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How COVID-19 sports explain the simulacra

Used by all major sports teams during the COVID-19 pandemic, artificial fans are an emblematic, eerie example of simulacra in action. What makes these cardboard cutouts and incorporeal chants seem so strange?

What are simulacra?

The most famous development of the idea came from the 1981 treatise “Simulacra and Simulation” by French philosopher Jean Baudrillard.

A simulacrum is different than a simulation. A simulation replicates something that exists. A simulacrum replicates something that no longer exists.

Baudrillard used the short story “On Exactitude in Science” by Jorge Luis Borges to illustrate the concept. In the story, a fictional empire creates a map that is on a 1:1 scale to the kingdom itself. The cartographers continually revise the map to make it a perfect copy. When the empire collapses, all that is left is the map.

The map began as a simulation but became a simulacrum.

Baudrillard and other thinkers explored what happens when simulacra or the “hyperreal” replace things that are “real.” Examples include banknotes and credit cards, digital media, and mass production that obliviates the idea of an “original.”

The 21st Century rise of the internet and artificial intelligence has only heightened the usefulness of these concepts. Even if the word is not familiar, the eerieness of simulacra has become a sci-fi staple, from The Matrix to Westworld.

Baseball


The 2020 Major League Baseball season was an exercise in simulacra and simulation.

 

Sports video games naturally fall under the category of “simulation.” The blockbuster games with official licenses work to recreate the appearance, skill levels, and movements of the characters’ real-life counterparts. This was how “MLB The Show 20” began – as a simulation of real life. The game would even replicate the real rosters and weather conditions of each match scheduled on the calendar.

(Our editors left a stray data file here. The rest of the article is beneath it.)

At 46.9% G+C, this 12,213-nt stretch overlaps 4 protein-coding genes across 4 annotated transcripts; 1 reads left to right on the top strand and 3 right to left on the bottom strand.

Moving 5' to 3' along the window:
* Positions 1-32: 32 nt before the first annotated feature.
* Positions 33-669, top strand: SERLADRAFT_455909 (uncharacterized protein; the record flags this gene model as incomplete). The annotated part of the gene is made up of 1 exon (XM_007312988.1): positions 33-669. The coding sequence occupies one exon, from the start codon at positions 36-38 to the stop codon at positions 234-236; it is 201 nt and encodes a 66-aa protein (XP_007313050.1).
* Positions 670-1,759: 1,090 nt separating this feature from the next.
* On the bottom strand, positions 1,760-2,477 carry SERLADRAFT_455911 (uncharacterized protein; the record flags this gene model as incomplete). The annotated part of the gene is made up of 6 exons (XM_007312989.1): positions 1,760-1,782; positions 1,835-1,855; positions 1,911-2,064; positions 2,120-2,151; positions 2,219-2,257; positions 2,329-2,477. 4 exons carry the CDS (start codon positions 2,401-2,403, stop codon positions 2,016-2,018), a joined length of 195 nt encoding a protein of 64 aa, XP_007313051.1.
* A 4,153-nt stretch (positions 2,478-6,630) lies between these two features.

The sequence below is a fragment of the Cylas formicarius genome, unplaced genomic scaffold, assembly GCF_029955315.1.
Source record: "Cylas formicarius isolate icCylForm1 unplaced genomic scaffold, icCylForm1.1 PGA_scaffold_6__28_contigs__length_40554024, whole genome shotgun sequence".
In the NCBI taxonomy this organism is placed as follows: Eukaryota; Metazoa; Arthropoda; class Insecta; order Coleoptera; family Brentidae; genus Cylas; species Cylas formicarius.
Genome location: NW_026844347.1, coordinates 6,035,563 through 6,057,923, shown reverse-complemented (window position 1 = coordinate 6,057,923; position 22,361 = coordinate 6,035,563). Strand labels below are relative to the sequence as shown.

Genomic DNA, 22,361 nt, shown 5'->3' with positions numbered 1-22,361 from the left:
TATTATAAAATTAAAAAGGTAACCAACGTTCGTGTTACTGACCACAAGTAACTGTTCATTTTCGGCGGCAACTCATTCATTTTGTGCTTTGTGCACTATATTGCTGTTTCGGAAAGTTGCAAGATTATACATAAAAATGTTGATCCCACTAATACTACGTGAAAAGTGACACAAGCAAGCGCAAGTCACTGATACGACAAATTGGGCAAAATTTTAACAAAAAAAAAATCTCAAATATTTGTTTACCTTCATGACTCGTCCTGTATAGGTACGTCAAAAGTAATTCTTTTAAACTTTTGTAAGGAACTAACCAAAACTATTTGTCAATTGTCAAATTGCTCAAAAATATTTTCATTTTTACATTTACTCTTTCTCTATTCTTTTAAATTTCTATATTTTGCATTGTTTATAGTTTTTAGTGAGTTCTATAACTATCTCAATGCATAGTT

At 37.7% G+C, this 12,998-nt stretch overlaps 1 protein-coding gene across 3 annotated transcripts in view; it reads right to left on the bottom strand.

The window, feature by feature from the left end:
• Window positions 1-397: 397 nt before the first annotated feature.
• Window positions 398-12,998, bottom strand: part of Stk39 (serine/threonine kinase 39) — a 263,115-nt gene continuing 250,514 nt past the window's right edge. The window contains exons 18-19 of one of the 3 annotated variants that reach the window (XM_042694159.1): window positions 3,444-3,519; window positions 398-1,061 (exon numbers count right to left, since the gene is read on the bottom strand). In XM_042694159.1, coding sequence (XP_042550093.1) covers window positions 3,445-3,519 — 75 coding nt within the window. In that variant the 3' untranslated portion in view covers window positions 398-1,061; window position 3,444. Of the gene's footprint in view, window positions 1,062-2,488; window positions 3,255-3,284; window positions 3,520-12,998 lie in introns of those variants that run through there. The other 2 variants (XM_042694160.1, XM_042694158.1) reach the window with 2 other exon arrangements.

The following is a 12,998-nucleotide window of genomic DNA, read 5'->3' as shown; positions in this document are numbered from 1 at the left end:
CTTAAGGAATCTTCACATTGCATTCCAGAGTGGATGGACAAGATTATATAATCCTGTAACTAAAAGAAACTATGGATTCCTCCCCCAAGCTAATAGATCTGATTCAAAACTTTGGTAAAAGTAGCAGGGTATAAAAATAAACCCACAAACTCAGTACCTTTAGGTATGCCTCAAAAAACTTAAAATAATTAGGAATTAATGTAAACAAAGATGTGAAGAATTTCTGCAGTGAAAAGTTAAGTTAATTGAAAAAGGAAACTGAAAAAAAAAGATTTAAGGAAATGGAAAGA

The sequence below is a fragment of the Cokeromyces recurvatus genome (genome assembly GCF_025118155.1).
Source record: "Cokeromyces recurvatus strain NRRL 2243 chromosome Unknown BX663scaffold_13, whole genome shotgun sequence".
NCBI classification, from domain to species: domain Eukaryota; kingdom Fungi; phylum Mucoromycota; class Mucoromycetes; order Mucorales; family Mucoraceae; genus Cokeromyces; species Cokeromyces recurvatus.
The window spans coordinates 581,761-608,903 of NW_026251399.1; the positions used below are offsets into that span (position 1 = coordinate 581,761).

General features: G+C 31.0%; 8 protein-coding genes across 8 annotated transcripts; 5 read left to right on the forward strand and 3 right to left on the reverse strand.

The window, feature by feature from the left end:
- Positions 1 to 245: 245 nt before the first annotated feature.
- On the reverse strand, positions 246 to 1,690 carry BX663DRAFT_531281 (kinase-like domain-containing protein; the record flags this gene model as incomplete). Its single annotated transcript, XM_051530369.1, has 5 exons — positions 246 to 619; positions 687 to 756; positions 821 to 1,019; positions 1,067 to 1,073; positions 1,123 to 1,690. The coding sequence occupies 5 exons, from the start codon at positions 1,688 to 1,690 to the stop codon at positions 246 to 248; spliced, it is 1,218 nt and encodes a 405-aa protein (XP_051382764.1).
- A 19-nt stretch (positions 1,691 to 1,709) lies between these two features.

But the day before the game was released, Major League Baseball announced its season would be postponed indefinitely due to the spreading pandemic.

 

At this point, “The Show” became a simulacrum. Gamers made their way through a hyperrealistic world meant to precisely replicate something that never actually happened. As the baseball season fell away like the map in Borges’ story, only the map remained.

Unreality

The story didn’t end there. The simulacrum that was “The Show” began to create its own reality.

In April, Major League Baseball sponsored a video game tournament in which real-life baseball players took control of their virtual teams to compete in the “Players League.” (Tampa Bay pitcher Blake Snell won

The “baseball season” had become a simulation of itself.

Fortunately, MLB was able to put together a shortened season that began in late July. 

Fans weren’t allowed into the stadiums due to concerns about social distancing. This created a problem both for players used to feeding off crowd energy and for audiences watching the games at home. Would baseball be baseball without the sound of fans cheering and jeering every play?

Baseball turned to a simulacra solution. MLB The Show 20 had the sounds baseball needed. 

The game’s creators, San Diego Studio, had visited every major league stadium in the country to gather situation-specific sound and make the game as realistic as possible. So, MLB used these simulated crowds to replace the real crowds.

“Keep in mind that these sounds—artificial, determined by an algorithm that’s getting cues from a system designed to track and record every pitch—are heard both by the players on the field and the fans at home. Fans are hearing, through their TV, artificial sounds from a baseball video game that are piped into the stadium’s PA, with their texture determined by the same video game’s algorithm, mediated by the broadcast speakers in the stadium designed to pick up the “crowd” noise, in order to relay it back into your home. If you could watch the exact same sequence of pitches and plays on MLB The Show, you would hear the exact same crowd. An illusionary crowd.” – “Baudrillard in the Time of COVID” by Chad Post, Three Percent

The NBA, WNBA, NFL, and others have also been broadcasting fake stadium noise, sometimes supplemented with a “tap-to-cheer” app.

And as if to make things even creepier, baseball teams began selling fans cardboard copies of themselves to sit in the stands. Other leagues followed suit.

The NBA one-upped them all, putting fans in virtual seats using Microsoft Teams when it returned in the fall to wrap up its season. This created a bizarre display that was pretty distracting for people watching at home. The league did away with them for the 2020-21 season.

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